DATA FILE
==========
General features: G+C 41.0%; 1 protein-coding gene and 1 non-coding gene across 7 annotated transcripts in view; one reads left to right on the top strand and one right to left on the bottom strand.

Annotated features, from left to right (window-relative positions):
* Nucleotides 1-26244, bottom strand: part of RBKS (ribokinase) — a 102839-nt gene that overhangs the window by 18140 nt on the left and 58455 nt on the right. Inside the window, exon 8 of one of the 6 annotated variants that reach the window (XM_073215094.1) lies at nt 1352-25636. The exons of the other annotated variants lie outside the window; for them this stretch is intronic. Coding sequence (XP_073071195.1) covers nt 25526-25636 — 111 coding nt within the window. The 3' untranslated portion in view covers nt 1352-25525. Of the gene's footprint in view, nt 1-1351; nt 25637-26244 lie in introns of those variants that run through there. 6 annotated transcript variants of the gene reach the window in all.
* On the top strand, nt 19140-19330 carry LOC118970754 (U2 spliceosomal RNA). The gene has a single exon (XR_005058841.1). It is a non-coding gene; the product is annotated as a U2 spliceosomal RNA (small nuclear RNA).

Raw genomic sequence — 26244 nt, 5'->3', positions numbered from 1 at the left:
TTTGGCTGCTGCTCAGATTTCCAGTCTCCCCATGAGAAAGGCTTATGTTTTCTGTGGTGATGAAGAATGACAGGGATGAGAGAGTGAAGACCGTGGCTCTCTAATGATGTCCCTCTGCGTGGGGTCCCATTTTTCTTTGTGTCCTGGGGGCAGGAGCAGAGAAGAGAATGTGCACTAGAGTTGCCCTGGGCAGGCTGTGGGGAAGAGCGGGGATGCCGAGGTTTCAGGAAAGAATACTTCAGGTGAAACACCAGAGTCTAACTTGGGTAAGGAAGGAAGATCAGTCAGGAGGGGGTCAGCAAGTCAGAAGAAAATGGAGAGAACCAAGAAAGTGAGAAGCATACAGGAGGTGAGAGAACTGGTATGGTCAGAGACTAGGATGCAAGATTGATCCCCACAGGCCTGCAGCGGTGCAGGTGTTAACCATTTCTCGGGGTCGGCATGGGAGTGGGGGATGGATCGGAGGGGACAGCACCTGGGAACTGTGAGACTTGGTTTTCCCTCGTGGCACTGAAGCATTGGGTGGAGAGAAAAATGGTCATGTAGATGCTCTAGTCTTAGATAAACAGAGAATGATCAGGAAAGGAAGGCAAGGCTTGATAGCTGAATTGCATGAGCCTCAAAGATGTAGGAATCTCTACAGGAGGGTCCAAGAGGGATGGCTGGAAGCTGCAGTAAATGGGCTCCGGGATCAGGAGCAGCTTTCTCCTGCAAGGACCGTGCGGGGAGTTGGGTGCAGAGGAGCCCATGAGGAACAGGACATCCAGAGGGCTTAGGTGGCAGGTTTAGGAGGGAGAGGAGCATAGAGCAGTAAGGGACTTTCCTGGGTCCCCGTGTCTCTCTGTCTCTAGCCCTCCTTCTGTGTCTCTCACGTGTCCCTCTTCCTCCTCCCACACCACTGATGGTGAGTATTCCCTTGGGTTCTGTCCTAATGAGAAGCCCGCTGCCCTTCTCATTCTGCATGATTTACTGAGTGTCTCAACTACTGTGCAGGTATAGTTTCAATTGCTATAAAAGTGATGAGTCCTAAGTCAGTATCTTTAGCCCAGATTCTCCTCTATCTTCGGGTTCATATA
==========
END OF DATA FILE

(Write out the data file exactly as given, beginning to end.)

General features: G+C 41.0%; 1 protein-coding gene and 1 non-coding gene across 7 annotated transcripts in view; one reads left to right on the top strand and one right to left on the bottom strand.

Annotated features, from left to right (window-relative positions):
* Nucleotides 1-26244, bottom strand: part of RBKS (ribokinase) — a 102839-nt gene that overhangs the window by 18140 nt on the left and 58455 nt on the right. Inside the window, exon 8 of one of the 6 annotated variants that reach the window (XM_073215094.1) lies at nt 1352-25636. The exons of the other annotated variants lie outside the window; for them this stretch is intronic. Coding sequence (XP_073071195.1) covers nt 25526-25636 — 111 coding nt within the window. The 3' untranslated portion in view covers nt 1352-25525. Of the gene's footprint in view, nt 1-1351; nt 25637-26244 lie in introns of those variants that run through there. 6 annotated transcript variants of the gene reach the window in all.
* On the top strand, nt 19140-19330 carry LOC118970754 (U2 spliceosomal RNA). The gene has a single exon (XR_005058841.1). It is a non-coding gene; the product is annotated as a U2 spliceosomal RNA (small nuclear RNA).

Raw genomic sequence — 26244 nt, 5'->3', positions numbered from 1 at the left:
TTTGGCTGCTGCTCAGATTTCCAGTCTCCCCATGAGAAAGGCTTATGTTTTCTGTGGTGATGAAGAATGACAGGGATGAGAGAGTGAAGACCGTGGCTCTCTAATGATGTCCCTCTGCGTGGGGTCCCATTTTTCTTTGTGTCCTGGGGGCAGGAGCAGAGAAGAGAATGTGCACTAGAGTTGCCCTGGGCAGGCTGTGGGGAAGAGCGGGGATGCCGAGGTTTCAGGAAAGAATACTTCAGGTGAAACACCAGAGTCTAACTTGGGTAAGGAAGGAAGATCAGTCAGGAGGGGGTCAGCAAGTCAGAAGAAAATGGAGAGAACCAAGAAAGTGAGAAGCATACAGGAGGTGAGAGAACTGGTATGGTCAGAGACTAGGATGCAAGATTGATCCCCACAGGCCTGCAGCGGTGCAGGTGTTAACCATTTCTCGGGGTCGGCATGGGAGTGGGGGATGGATCGGAGGGGACAGCACCTGGGAACTGTGAGACTTGGTTTTCCCTCGTGGCACTGAAGCATTGGGTGGAGAGAAAAATGGTCATGTAGATGCTCTAGTCTTAGATAAACAGAGAATGATCAGGAAAGGAAGGCAAGGCTTGATAGCTGAATTGCATGAGCCTCAAAGATGTAGGAATCTCTACAGGAGGGTCCAAGAGGGATGGCTGGAAGCTGCAGTAAATGGGCTCCGGGATCAGGAGCAGCTTTCTCCTGCAAGGACCGTGCGGGGAGTTGGGTGCAGAGGAGCCCATGAGGAACAGGACATCCAGAGGGCTTAGGTGGCAGGTTTAGGAGGGAGAGGAGCATAGAGCAGTAAGGGACTTTCCTGGGTCCCCGTGTCTCTCTGTCTCTAGCCCTCCTTCTGTGTCTCTCACGTGTCCCTCTTCCTCCTCCCACACCACTGATGGTGAGTATTCCCTTGGGTTCTGTCCTAATGAGAAGCCCGCTGCCCTTCTCATTCTGCATGATTTACTGAGTGTCTCAACTACTGTGCAGGTATAGTTTCAATTGCTATAAAAGTGATGAGTCCTAAGTCAGTATCTTTAGCCCAGATTCTCCTCTATCTTCGGGTTCATATA